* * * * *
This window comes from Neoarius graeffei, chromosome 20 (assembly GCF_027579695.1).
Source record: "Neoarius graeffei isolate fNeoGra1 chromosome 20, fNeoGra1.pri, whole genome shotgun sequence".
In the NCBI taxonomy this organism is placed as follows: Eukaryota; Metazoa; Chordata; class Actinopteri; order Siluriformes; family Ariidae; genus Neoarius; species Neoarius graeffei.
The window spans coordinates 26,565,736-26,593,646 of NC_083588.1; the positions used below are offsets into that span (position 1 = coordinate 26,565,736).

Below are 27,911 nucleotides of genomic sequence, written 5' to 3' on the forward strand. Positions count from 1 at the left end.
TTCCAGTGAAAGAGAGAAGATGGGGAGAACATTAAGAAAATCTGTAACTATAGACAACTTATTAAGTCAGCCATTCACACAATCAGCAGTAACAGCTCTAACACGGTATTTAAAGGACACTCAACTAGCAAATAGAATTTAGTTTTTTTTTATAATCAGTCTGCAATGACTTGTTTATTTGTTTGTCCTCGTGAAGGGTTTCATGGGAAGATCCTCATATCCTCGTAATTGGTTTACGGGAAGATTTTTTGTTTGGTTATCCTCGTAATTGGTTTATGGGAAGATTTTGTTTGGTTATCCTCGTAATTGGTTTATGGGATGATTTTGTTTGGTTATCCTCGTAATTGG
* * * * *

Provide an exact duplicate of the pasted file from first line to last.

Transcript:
This window comes from Neoarius graeffei, chromosome 20 (assembly GCF_027579695.1).
Source record: "Neoarius graeffei isolate fNeoGra1 chromosome 20, fNeoGra1.pri, whole genome shotgun sequence".
In the NCBI taxonomy this organism is placed as follows: Eukaryota; Metazoa; Chordata; class Actinopteri; order Siluriformes; family Ariidae; genus Neoarius; species Neoarius graeffei.
The window spans coordinates 26,565,736-26,593,646 of NC_083588.1; the positions used below are offsets into that span (position 1 = coordinate 26,565,736).

Below are 27,911 nucleotides of genomic sequence, written 5' to 3' on the forward strand. Positions count from 1 at the left end.
TTCCAGTGAAAGAGAGAAGATGGGGAGAACATTAAGAAAATCTGTAACTATAGACAACTTATTAAGTCAGCCATTCACACAATCAGCAGTAACAGCTCTAACACGGTATTTAAAGGACACTCAACTAGCAAATAGAATTTAGTTTTTTTTTATAATCAGTCTGCAATGACTTGTTTATTTGTTTGTCCTCGTGAAGGGTTTCATGGGAAGATCCTCATATCCTCGTAATTGGTTTACGGGAAGATTTTTTGTTTGGTTATCCTCGTAATTGGTTTATGGGAAGATTTTGTTTGGTTATCCTCGTAATTGGTTTATGGGATGATTTTGTTTGGTTATCCTCGTAATTGG